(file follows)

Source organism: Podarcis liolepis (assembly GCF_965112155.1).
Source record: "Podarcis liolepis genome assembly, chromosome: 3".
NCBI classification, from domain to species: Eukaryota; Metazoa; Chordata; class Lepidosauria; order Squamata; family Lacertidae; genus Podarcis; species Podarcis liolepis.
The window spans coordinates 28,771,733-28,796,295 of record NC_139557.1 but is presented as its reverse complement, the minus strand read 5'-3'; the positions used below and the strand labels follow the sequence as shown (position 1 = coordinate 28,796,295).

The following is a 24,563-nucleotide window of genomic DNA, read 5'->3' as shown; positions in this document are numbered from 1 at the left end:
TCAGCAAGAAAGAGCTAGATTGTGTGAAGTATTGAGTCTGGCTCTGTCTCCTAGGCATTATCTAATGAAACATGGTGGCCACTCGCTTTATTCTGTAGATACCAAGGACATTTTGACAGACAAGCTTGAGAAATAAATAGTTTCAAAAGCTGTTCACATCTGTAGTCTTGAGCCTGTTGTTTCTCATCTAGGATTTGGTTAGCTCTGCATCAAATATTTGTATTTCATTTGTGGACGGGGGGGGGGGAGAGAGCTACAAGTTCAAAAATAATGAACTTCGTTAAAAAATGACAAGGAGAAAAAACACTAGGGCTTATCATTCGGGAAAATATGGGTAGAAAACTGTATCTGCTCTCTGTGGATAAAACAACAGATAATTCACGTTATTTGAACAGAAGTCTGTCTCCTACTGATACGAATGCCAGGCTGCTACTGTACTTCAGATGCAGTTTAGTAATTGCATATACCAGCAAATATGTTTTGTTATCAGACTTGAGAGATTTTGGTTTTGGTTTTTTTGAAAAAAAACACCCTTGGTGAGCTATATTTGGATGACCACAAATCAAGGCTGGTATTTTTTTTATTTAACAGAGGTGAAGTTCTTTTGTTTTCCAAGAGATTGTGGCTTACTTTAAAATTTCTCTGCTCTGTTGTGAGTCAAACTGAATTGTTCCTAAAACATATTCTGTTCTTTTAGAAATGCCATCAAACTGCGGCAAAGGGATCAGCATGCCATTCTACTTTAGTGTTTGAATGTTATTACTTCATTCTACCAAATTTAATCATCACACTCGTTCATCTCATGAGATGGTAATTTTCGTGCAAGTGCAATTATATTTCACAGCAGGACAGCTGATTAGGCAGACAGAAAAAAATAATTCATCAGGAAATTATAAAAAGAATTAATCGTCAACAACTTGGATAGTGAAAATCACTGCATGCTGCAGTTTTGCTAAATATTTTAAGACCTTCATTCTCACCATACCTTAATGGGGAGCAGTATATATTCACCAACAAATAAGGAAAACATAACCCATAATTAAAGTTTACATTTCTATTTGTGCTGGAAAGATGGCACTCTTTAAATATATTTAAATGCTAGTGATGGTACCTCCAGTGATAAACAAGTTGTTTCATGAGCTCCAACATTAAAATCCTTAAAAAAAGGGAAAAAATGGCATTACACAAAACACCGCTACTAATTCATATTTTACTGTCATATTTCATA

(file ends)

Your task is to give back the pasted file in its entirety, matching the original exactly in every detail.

Source organism: Podarcis liolepis (assembly GCF_965112155.1).
Source record: "Podarcis liolepis genome assembly, chromosome: 3".
NCBI classification, from domain to species: Eukaryota; Metazoa; Chordata; class Lepidosauria; order Squamata; family Lacertidae; genus Podarcis; species Podarcis liolepis.
The window spans coordinates 28,771,733-28,796,295 of record NC_139557.1 but is presented as its reverse complement, the minus strand read 5'-3'; the positions used below and the strand labels follow the sequence as shown (position 1 = coordinate 28,796,295).

The following is a 24,563-nucleotide window of genomic DNA, read 5'->3' as shown; positions in this document are numbered from 1 at the left end:
TCAGCAAGAAAGAGCTAGATTGTGTGAAGTATTGAGTCTGGCTCTGTCTCCTAGGCATTATCTAATGAAACATGGTGGCCACTCGCTTTATTCTGTAGATACCAAGGACATTTTGACAGACAAGCTTGAGAAATAAATAGTTTCAAAAGCTGTTCACATCTGTAGTCTTGAGCCTGTTGTTTCTCATCTAGGATTTGGTTAGCTCTGCATCAAATATTTGTATTTCATTTGTGGACGGGGGGGGGGGAGAGAGCTACAAGTTCAAAAATAATGAACTTCGTTAAAAAATGACAAGGAGAAAAAACACTAGGGCTTATCATTCGGGAAAATATGGGTAGAAAACTGTATCTGCTCTCTGTGGATAAAACAACAGATAATTCACGTTATTTGAACAGAAGTCTGTCTCCTACTGATACGAATGCCAGGCTGCTACTGTACTTCAGATGCAGTTTAGTAATTGCATATACCAGCAAATATGTTTTGTTATCAGACTTGAGAGATTTTGGTTTTGGTTTTTTTGAAAAAAAACACCCTTGGTGAGCTATATTTGGATGACCACAAATCAAGGCTGGTATTTTTTTTATTTAACAGAGGTGAAGTTCTTTTGTTTTCCAAGAGATTGTGGCTTACTTTAAAATTTCTCTGCTCTGTTGTGAGTCAAACTGAATTGTTCCTAAAACATATTCTGTTCTTTTAGAAATGCCATCAAACTGCGGCAAAGGGATCAGCATGCCATTCTACTTTAGTGTTTGAATGTTATTACTTCATTCTACCAAATTTAATCATCACACTCGTTCATCTCATGAGATGGTAATTTTCGTGCAAGTGCAATTATATTTCACAGCAGGACAGCTGATTAGGCAGACAGAAAAAAATAATTCATCAGGAAATTATAAAAAGAATTAATCGTCAACAACTTGGATAGTGAAAATCACTGCATGCTGCAGTTTTGCTAAATATTTTAAGACCTTCATTCTCACCATACCTTAATGGGGAGCAGTATATATTCACCAACAAATAAGGAAAACATAACCCATAATTAAAGTTTACATTTCTATTTGTGCTGGAAAGATGGCACTCTTTAAATATATTTAAATGCTAGTGATGGTACCTCCAGTGATAAACAAGTTGTTTCATGAGCTCCAACATTAAAATCCTTAAAAAAAGGGAAAAAATGGCATTACACAAAACACCGCTACTAATTCATATTTTACTGTCATATTTCATA